California’s highest court ruled that country clubs must offer gay members who register as domestic partners the same discounts given to married ones – a decision that could apply to other businesses such as insurance companies and mortgage lenders.
The decision by the California Supreme Court threw out a policy at the Bernardo Heights Country Club in San Diego that allowed the children, grandchildren and spouses of married members to golf for free.
Birgit Koebke, 48, an avid golfer who pays about $500 a month in membership fees, challenged the policy after being told that her longtime lesbian partner could only play as a guest six times a year while paying up to $70 per round.
The court ruled that the policy constitutes “impermissible marital status discrimination.”
While businesses might once have claimed a legitimate business interest for maintaining different policies for married couples and gay members who cannot legally wed, such distinctions are no longer justified under a sweeping domestic partner law that took effect in California on Jan. 1, the court said.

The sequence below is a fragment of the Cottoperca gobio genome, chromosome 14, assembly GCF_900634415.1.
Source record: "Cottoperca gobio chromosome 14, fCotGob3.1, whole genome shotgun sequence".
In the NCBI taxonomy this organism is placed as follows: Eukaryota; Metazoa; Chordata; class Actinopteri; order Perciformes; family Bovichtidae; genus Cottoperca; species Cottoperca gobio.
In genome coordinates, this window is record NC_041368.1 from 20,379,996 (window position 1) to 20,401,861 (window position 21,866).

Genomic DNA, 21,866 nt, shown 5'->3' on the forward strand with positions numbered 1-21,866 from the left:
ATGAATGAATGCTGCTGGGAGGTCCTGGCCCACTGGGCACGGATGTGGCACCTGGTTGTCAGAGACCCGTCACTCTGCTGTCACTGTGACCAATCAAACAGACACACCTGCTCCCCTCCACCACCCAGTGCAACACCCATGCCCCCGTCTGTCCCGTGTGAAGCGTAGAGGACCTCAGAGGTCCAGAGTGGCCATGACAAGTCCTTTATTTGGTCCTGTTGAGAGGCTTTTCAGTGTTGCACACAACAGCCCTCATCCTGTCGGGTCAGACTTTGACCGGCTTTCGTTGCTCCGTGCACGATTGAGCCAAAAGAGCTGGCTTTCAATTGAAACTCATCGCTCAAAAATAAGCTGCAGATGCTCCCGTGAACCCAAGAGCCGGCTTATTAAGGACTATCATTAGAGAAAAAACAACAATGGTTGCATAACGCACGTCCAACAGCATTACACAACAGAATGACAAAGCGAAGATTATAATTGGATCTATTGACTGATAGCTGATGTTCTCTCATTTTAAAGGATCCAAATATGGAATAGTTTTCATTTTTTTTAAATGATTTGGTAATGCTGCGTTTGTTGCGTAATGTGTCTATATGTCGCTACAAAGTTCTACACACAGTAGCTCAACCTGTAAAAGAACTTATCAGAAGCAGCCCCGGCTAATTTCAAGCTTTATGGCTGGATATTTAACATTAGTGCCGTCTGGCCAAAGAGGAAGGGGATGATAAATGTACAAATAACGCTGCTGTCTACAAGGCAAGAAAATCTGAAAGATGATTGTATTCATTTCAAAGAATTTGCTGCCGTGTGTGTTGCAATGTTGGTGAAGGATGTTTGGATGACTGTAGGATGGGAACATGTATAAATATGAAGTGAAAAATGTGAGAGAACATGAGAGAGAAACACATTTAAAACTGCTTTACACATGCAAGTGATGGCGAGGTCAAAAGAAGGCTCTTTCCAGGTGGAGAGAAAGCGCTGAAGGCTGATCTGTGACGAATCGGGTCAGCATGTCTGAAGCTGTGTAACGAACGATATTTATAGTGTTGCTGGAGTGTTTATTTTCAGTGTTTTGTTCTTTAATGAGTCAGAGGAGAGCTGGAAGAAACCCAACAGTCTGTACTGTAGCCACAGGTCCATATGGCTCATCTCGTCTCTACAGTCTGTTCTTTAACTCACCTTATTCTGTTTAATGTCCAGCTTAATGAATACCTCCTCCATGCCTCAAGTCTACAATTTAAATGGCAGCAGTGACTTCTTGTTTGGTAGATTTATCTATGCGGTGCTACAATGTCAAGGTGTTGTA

“The Legislature has made it abundantly clear than an important goal of the Domestic Partner Act is to create substantial legal equality between domestic partners and spouses,” Justice Carlos Moreno wrote for a five-judge majority. “We interpret this language to mean that there shall be no discrimination in the treatment of registered domestic partners and spouses.”
Jon Davidson, legal director of the Lambda Legal Defense and Education Fund, predicted that the ruling would affect not just country clubs, but mortgage lenders, insurance companies and other businesses that have separate policies or fees for married and unmarried customers.
“What the court said was that if a business in California provides benefits to married couples, it has to provide them equally to couples who register as domestic partners,” Davidson said.
The ruling reversed two lower courts that sided with the country club. But the court also said that the lesbian couple, who have been together since 1993 and registered partners since 1998, was not entitled to seek damages “for being subject to discriminatory treatment” before the domestic law kicked in.
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